For most people, pay days mean money in the bank.
But for Dan Cohen, the chief executive and co-founder of Flare – a human resources and payroll technology platform that today announced it had closed a fresh $21 million funding round – employers’ pay cycles are potentially changing the way consumer financial services are delivered as businesses become “almost like virtual banks”.
“People come to work generally because they have two needs – for a purpose and for financial security,” says Cohen, who co-founded Flare in 2015. “If workplaces can solve employees’ financial needs by empowering them to take control of their money at its source, then they’ll drive financial wellness and productivity across the entire organisation.”
Flare’s software enables businesses to automate HR processes, simplify on-boarding of new employees and manage a fully integrated payroll function, enabling employees to manage products such as superannuation and life insurance.
Unlike the HR tech market that has developed in the US through the likes of major players Zenefits and Namely, Cohen says the very manual-heavy function remains one of the last business areas to be automated in Australia, dragging behind the evolution that’s happened in accounting software and customer relationship management platforms.
After two previous funding rounds, Flare’s new Series B raising was led by Point72 Ventures, the US venture capital firm founded by renowned hedge fund manager Steven Cohen. It marks the New York based firm’s first investment in an Australian company. Other investors included BridgeLane, Acorn Capital, Tank Stream Ventures and Reinventure, the venture capital fund backed by Westpac which in 2015 also provided initial seed funding of around $1.5m, and led its $7m Series A round in 2016.
Cohen, who previously worked at investment bank Goldman Sachs before starting up Park Assist – the lighting systems in car parks that show drivers where vacant parking spaces are – says the latest funding will give Flare the “fuel” to grow, improve technology and add staff in its quest to become the dominant platform in small and medium businesses in Australia.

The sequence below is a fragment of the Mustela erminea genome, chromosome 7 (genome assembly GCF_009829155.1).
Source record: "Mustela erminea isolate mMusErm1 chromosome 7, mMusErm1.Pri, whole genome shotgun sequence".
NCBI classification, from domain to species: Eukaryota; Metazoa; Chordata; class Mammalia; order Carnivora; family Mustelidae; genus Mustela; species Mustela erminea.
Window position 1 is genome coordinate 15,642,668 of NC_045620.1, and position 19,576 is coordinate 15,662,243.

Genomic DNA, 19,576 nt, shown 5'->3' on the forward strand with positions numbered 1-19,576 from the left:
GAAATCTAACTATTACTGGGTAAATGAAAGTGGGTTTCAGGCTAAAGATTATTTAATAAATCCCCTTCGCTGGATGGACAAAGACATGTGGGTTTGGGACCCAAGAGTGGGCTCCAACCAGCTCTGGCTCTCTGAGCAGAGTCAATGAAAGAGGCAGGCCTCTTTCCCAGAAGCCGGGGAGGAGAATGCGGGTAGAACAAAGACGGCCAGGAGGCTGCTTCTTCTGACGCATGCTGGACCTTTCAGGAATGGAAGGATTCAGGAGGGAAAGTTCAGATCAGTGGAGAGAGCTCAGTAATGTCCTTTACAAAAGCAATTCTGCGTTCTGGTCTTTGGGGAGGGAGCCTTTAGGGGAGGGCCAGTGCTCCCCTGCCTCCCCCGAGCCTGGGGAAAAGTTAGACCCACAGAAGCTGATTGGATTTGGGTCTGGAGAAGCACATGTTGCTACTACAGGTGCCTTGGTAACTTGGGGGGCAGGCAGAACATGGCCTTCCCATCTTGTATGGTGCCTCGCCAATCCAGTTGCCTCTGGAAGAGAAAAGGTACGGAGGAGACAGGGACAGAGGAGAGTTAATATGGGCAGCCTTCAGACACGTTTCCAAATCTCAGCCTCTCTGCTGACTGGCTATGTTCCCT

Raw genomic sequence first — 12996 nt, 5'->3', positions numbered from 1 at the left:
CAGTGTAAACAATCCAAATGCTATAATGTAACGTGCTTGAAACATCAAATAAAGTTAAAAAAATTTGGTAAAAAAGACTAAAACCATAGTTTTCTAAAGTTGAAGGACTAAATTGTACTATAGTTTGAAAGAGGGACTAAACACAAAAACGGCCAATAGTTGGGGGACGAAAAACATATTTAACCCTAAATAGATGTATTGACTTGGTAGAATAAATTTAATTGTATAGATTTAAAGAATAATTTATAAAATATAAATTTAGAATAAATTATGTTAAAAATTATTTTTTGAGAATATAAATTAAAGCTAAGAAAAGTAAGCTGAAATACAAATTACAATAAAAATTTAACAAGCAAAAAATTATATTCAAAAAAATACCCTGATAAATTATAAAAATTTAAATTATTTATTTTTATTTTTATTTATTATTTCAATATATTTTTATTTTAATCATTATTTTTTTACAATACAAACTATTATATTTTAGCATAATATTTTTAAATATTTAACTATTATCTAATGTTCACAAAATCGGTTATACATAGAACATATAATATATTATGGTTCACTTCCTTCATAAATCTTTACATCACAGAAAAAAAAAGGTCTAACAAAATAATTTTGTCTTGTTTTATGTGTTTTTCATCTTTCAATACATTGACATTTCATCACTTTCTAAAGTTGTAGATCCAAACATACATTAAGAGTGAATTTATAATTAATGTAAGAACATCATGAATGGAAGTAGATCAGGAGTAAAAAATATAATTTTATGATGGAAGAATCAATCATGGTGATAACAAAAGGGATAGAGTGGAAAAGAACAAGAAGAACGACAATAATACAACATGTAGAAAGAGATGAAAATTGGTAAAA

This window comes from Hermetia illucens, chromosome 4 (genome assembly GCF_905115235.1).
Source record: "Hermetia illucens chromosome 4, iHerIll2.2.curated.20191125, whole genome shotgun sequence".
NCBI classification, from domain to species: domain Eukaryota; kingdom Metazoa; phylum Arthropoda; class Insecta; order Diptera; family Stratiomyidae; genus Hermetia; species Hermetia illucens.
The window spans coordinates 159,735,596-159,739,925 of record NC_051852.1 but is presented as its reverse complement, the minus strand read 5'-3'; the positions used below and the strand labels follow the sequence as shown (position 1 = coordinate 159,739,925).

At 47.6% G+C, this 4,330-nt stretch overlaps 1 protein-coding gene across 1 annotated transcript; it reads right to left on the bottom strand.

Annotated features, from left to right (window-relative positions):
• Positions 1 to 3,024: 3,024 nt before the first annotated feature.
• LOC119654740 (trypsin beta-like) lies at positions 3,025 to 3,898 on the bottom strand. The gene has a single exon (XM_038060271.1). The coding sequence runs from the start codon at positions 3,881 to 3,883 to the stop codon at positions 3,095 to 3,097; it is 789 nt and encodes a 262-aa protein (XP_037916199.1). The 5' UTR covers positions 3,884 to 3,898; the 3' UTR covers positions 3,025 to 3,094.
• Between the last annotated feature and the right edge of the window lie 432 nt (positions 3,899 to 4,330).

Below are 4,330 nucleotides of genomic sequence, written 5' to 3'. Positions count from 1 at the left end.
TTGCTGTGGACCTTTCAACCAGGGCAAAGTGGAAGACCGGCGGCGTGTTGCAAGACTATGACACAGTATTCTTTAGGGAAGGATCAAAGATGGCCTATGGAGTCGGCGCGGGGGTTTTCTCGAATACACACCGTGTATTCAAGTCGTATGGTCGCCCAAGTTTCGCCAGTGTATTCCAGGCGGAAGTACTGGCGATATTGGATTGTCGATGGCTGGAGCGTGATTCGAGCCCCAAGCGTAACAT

Its customer based more than doubled in the past 12 months to around 100,000 employees in 200 businesses across Australia, including law firms like Corrs Chambers Westgarth, sports clubs like North Melbourne Football club, retailers like Louis Vuitton and hospitality groups like Rockpool.
Cohen says that growth trajectory will be maintained as plans are rolled out to “scale exponentially over the course of the next few years”.
“We're building a suite of consumer financial services products to sell on top of our platform, all re-imagining the way pay is done in the workplace that really will disrupt that space. We're excited to do that.”
Reinventure’s Danny Gilligan describes Flare as “the epitome of a phenomenon called finance at the edge”.
“It's about disrupting consumer financial services by having a very smart distribution model and being able to provide personalised financial services to employees, particularly superannuation, as they come on board and join a new employer,” he says.
Flare’s managing director and co-founder James Windon says a core part of Flare’s vision is to help employees become more engaged with superannuation and “financial wellness” through a suite of tools which enable users to compare superannuation products, calculate life insurance, budget, access education seminars and complete financial health checks. The start-up has partnerships with multiple superannuation funds and employees can add any fund of their choice, which Windon says seamlessly integrates into the company's payroll system.
“The spirit of our platform is to give Australian workers the tools to understand the superannuation system [and] the different options available to them, and give them the material in a way that’s digestible, making the experience seamless and predictable, and that's what technology can do,” Windon says.
“When people have more information and control over their money, particularly their pay, they can make smarter decisions about how to spend it.”